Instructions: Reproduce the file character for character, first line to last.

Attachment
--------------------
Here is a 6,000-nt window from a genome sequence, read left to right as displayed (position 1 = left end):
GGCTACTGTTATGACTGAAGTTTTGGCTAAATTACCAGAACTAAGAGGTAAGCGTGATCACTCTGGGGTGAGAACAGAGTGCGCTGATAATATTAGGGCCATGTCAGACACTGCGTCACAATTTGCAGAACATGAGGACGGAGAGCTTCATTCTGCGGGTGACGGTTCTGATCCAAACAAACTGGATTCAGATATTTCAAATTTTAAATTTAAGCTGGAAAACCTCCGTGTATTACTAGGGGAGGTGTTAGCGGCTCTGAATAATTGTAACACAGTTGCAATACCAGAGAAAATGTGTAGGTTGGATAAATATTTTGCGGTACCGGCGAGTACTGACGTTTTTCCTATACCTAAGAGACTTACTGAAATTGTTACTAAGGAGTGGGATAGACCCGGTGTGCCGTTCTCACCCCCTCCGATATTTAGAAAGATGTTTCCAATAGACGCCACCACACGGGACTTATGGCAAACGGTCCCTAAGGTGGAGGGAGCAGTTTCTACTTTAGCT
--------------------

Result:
Here is a 6,000-nt window from a genome sequence, read left to right as displayed (position 1 = left end):
GGCTACTGTTATGACTGAAGTTTTGGCTAAATTACCAGAACTAAGAGGTAAGCGTGATCACTCTGGGGTGAGAACAGAGTGCGCTGATAATATTAGGGCCATGTCAGACACTGCGTCACAATTTGCAGAACATGAGGACGGAGAGCTTCATTCTGCGGGTGACGGTTCTGATCCAAACAAACTGGATTCAGATATTTCAAATTTTAAATTTAAGCTGGAAAACCTCCGTGTATTACTAGGGGAGGTGTTAGCGGCTCTGAATAATTGTAACACAGTTGCAATACCAGAGAAAATGTGTAGGTTGGATAAATATTTTGCGGTACCGGCGAGTACTGACGTTTTTCCTATACCTAAGAGACTTACTGAAATTGTTACTAAGGAGTGGGATAGACCCGGTGTGCCGTTCTCACCCCCTCCGATATTTAGAAAGATGTTTCCAATAGACGCCACCACACGGGACTTATGGCAAACGGTCCCTAAGGTGGAGGGAGCAGTTTCTACTTTAGCT